But one thing is certain: he was constitutionally within his rights to act as he did.
Whether Johnson’s decision is clever or wise is more open to debate. But before we assess that, we must look at the battles Johnson is having to fight. For unusually, he is fighting on four fronts at the same time.
Johnson’s first set of opponents are the EU. Increasingly the EU is realising that Johnson will not flinch from a no-deal Brexit, and that absent some move from Brussels, this is now the most likely outcome.
The problem is that if the UK leaves with no deal then the EU’s own rules will mean that in order to protect the integrity of the single market, there will have to be a hard border in Ireland. And despite the EU’s oft-stated opposition to a hard border, it will be Dublin (forced by Brussels) who will impose it. And the irony is that Johnson will be able to point at the new border posts and the new trade restrictions and say that these are being put in place entirely by Dublin, and he will also no doubt say that from the UK’s perspective the border can stay just as open on 1 November as it was on 31 October.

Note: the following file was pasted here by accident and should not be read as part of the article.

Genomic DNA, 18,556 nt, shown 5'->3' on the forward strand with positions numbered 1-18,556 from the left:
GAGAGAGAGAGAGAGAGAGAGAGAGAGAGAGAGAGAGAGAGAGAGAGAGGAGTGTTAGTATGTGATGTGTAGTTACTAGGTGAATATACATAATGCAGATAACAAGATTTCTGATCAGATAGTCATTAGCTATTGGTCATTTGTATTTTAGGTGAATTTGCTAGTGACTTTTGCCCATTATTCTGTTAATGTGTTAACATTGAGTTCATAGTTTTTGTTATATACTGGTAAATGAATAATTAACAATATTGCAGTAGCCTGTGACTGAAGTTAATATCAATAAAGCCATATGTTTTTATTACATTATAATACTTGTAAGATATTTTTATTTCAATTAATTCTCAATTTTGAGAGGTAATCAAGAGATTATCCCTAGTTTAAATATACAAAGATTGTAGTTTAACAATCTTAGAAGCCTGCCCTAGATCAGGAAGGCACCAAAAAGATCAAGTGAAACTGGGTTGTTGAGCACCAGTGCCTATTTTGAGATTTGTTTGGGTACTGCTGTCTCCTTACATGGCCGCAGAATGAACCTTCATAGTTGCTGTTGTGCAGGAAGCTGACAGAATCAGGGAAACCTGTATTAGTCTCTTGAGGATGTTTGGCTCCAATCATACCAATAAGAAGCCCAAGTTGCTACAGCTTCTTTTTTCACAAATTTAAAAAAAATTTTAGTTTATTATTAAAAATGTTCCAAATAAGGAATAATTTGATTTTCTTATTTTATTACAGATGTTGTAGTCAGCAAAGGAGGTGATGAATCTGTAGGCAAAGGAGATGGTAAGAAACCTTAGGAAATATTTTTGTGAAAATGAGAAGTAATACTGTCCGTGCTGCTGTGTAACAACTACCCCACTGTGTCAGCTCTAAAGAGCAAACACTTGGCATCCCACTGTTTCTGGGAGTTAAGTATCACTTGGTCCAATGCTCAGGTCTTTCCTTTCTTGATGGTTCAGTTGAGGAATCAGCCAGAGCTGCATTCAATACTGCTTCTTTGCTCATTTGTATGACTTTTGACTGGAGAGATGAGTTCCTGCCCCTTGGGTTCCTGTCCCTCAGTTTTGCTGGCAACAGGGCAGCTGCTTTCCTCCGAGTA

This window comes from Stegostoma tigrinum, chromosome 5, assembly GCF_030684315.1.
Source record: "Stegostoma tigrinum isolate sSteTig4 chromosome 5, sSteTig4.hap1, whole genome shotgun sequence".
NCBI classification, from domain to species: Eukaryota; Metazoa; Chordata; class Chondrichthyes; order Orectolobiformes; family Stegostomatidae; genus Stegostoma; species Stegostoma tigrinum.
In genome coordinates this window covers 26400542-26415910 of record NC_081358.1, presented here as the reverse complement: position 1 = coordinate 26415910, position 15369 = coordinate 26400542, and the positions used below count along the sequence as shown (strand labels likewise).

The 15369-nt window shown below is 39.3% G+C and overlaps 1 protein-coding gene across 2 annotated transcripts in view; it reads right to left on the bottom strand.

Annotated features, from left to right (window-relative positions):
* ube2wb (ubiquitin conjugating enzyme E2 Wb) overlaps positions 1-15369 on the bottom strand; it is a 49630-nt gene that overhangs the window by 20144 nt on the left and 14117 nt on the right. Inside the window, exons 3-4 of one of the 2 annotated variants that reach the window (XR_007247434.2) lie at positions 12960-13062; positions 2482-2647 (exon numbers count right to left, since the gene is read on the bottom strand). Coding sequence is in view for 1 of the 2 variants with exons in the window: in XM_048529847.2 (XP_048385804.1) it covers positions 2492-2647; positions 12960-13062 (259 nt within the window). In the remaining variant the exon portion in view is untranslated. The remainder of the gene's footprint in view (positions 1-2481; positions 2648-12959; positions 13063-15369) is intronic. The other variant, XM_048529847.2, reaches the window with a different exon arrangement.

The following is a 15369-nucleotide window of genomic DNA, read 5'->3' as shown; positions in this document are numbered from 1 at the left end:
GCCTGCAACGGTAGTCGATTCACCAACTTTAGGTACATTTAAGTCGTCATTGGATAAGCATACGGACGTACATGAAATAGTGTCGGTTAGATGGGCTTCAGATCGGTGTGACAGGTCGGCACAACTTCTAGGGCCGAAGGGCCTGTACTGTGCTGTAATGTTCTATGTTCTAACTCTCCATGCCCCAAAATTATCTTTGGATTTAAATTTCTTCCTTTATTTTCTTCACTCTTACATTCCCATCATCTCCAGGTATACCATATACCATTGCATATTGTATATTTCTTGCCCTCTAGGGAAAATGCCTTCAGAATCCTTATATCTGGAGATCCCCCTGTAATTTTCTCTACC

Hence some urgent discussions in Brussels about how far the EU can move. But the answer is “Not very far”. The EU is first and foremost a rules-based organisation, and it feels itself constrained sufficiently by those rules to be not only unwilling but actually unable to make the necessary compromises; indeed many in the EU so prioritise adherence to the rules that they will do so even though they know it will lead to an undesirable outcome.